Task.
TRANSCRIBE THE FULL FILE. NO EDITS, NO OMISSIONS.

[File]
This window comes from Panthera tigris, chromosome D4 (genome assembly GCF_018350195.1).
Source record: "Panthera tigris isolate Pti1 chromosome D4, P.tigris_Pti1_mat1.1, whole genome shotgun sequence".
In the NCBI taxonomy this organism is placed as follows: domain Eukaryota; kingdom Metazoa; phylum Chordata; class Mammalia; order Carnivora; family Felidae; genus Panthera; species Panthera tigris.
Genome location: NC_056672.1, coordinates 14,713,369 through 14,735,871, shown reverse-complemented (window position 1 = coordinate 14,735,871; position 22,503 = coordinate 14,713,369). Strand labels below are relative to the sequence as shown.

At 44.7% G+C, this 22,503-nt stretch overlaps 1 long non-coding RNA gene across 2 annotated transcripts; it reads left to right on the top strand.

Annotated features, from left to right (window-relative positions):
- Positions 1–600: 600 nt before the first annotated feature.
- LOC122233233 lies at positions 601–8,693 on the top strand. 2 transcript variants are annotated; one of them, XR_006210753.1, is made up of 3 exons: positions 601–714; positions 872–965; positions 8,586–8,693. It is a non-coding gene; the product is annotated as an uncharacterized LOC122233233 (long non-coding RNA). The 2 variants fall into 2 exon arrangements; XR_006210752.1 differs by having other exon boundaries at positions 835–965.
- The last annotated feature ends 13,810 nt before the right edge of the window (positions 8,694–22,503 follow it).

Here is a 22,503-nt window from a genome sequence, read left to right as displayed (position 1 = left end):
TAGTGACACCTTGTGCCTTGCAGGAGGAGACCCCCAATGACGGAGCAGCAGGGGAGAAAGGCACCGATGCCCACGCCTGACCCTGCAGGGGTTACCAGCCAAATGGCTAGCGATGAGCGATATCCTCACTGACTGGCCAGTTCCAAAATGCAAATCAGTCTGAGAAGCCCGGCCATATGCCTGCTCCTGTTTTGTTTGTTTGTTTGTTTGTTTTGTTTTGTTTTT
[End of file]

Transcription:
This window comes from Panthera tigris, chromosome D4 (genome assembly GCF_018350195.1).
Source record: "Panthera tigris isolate Pti1 chromosome D4, P.tigris_Pti1_mat1.1, whole genome shotgun sequence".
In the NCBI taxonomy this organism is placed as follows: domain Eukaryota; kingdom Metazoa; phylum Chordata; class Mammalia; order Carnivora; family Felidae; genus Panthera; species Panthera tigris.
Genome location: NC_056672.1, coordinates 14,713,369 through 14,735,871, shown reverse-complemented (window position 1 = coordinate 14,735,871; position 22,503 = coordinate 14,713,369). Strand labels below are relative to the sequence as shown.

At 44.7% G+C, this 22,503-nt stretch overlaps 1 long non-coding RNA gene across 2 annotated transcripts; it reads left to right on the top strand.

Annotated features, from left to right (window-relative positions):
- Positions 1–600: 600 nt before the first annotated feature.
- LOC122233233 lies at positions 601–8,693 on the top strand. 2 transcript variants are annotated; one of them, XR_006210753.1, is made up of 3 exons: positions 601–714; positions 872–965; positions 8,586–8,693. It is a non-coding gene; the product is annotated as an uncharacterized LOC122233233 (long non-coding RNA). The 2 variants fall into 2 exon arrangements; XR_006210752.1 differs by having other exon boundaries at positions 835–965.
- The last annotated feature ends 13,810 nt before the right edge of the window (positions 8,694–22,503 follow it).

Here is a 22,503-nt window from a genome sequence, read left to right as displayed (position 1 = left end):
TAGTGACACCTTGTGCCTTGCAGGAGGAGACCCCCAATGACGGAGCAGCAGGGGAGAAAGGCACCGATGCCCACGCCTGACCCTGCAGGGGTTACCAGCCAAATGGCTAGCGATGAGCGATATCCTCACTGACTGGCCAGTTCCAAAATGCAAATCAGTCTGAGAAGCCCGGCCATATGCCTGCTCCTGTTTTGTTTGTTTGTTTGTTTGTTTTGTTTTGTTTTT